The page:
Kung Fu Panda 3

The evil Kai, supreme warlord of all China, finds a way to escape the spirit realm where he had banished his former brother Oogway weapons, and is willing to attack the valley and destroy the Jade Palace to steal the chi – the energy that animates all living things – of his enemies. To stop the fate requires the intervention of the dragon warrior, and who else is the Dragon Warrior unless Po, the Chinese panda versed in martial arts who starred in the first two episodes of the Kung Fu Panda franchise? But Po is far from dominating his chi, and from having figured out who he is: it does not help the fact that he grew up without parents and call dad a goose visibly affectionate but not belonging to his species.
The path to self-knowledge for Po begins to unravel just when you will live his natural father Li, who will reveal the existence of a secret village of pandas and start towards the rediscovery of his belonging to the species of Chinese bears. But it will take all your heart and the courage Po – and the help of the wise Shifu, the Five cyclones and both his father – to meet the threat of Kai. And the rescue will pass for an art (not martial) for which Po did not believe to have no talent: teaching.
If this plot may sound complicated, the hour and a half of film narration is able to bring Kung Fu Panda 3 understandable even to children through the varied recurrence systematic but that is the basis of all effective teaching. The other key to the comprehension of the story – and the effectiveness of film narration – is the lightness with which Kung Fu Panda 3 deals with philosophical themes (and religious) rather heavy. As in previous episodes, the extra gear is speed: The action is always lightning fast and elegant as a move of kung fu, the use of animation techniques (and film) mixed, as the transition from 3D images to those 2D, the graphic novel traditional Chinese iconography, but also the use of the split screen, slow motion and sudden acceleration, making the performance of the fluid history and shipped.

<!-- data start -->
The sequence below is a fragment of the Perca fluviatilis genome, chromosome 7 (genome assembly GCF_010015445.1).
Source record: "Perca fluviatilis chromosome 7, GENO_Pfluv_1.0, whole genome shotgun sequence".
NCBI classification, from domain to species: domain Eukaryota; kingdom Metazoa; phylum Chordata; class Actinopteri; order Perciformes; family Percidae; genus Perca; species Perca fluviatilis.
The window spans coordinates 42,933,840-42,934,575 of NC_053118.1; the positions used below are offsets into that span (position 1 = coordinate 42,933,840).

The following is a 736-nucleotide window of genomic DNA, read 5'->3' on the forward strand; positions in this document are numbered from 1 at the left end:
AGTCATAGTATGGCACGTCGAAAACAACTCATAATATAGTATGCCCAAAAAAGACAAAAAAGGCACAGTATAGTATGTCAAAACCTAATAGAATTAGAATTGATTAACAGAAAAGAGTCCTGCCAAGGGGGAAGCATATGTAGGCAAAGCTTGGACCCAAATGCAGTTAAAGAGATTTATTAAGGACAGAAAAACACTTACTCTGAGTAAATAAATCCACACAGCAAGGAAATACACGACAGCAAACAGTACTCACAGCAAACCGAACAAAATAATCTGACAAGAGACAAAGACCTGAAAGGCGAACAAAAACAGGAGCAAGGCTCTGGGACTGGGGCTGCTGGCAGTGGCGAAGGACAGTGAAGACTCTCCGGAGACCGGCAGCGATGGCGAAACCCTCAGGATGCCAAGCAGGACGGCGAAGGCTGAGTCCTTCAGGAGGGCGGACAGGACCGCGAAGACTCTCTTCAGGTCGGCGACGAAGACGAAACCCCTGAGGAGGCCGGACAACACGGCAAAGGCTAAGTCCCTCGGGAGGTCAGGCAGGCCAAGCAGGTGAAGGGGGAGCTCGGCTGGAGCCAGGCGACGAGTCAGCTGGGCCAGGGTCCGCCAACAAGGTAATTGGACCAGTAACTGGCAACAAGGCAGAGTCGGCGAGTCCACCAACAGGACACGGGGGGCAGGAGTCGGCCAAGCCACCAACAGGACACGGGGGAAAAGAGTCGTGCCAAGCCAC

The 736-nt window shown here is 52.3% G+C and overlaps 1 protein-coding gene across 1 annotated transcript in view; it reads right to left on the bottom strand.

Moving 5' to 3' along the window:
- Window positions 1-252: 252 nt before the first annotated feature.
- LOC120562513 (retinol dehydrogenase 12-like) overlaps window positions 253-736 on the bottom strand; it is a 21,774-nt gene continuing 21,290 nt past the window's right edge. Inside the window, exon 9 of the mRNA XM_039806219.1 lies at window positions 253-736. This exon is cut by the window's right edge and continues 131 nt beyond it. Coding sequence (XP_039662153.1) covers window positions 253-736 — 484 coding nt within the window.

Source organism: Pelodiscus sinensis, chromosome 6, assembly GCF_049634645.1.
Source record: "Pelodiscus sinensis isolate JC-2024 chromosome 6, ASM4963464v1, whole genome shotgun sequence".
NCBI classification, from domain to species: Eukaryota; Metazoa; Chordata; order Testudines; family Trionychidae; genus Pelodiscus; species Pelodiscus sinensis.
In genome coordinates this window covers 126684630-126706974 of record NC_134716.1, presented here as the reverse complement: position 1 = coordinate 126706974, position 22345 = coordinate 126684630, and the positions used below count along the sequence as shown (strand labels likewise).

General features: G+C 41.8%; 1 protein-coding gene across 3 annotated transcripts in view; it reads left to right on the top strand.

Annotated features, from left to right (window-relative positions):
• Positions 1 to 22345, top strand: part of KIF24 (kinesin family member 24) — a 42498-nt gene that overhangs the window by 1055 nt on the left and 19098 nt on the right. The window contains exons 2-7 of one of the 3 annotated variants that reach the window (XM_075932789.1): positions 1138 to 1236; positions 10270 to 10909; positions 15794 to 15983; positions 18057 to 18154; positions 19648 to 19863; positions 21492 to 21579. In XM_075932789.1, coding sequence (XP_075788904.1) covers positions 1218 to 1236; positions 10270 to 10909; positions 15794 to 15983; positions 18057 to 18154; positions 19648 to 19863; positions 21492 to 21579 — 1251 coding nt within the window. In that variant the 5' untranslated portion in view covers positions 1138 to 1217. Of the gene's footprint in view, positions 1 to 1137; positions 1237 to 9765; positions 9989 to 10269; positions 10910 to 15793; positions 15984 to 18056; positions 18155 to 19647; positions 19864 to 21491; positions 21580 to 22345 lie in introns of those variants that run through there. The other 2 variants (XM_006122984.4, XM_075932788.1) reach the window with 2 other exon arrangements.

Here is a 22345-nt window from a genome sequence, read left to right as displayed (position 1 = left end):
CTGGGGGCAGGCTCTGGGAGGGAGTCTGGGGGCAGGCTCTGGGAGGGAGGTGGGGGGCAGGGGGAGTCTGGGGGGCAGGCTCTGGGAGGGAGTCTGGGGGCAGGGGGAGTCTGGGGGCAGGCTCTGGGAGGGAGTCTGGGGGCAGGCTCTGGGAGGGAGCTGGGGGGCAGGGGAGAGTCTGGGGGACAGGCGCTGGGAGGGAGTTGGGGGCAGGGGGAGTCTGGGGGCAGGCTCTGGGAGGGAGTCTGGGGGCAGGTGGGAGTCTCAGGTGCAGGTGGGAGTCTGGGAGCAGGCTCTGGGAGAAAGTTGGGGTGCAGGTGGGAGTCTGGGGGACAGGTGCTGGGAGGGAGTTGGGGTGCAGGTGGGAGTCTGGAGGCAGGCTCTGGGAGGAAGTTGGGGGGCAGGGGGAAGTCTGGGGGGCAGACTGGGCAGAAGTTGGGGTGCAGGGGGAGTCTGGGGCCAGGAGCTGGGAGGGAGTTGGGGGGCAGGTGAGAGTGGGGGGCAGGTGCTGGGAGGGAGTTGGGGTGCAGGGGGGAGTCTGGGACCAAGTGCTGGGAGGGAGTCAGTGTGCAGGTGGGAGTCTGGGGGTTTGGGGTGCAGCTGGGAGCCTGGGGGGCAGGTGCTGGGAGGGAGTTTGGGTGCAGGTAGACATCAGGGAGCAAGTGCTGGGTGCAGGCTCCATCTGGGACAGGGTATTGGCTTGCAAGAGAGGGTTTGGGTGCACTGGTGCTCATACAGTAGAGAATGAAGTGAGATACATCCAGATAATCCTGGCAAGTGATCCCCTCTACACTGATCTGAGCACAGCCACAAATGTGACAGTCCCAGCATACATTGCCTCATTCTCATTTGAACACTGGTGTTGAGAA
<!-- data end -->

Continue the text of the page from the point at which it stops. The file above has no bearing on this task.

The joining of forces behind the camera, where we find once again the Korean Jennifer Yuh now supported by the Italian Alessandro Carloni, artistic supervisor of the entire triad (and the Dragon), is a yin and yang combination, a harmonious fusion of aesthetic (and ethical) Eastern and Western spectacular techniques.
Production there as always Guillermo Del Toro, quality assurance and stylistic consistency of the saga. The result is a complex story but accessible, emotionally engaging (see subplot concerns the coexistence of two fathers in the absence of the mother, very topical these days), full of gentle humor and delicate irony. An invitation to self-awareness and self-control that never becomes preachy sermon.

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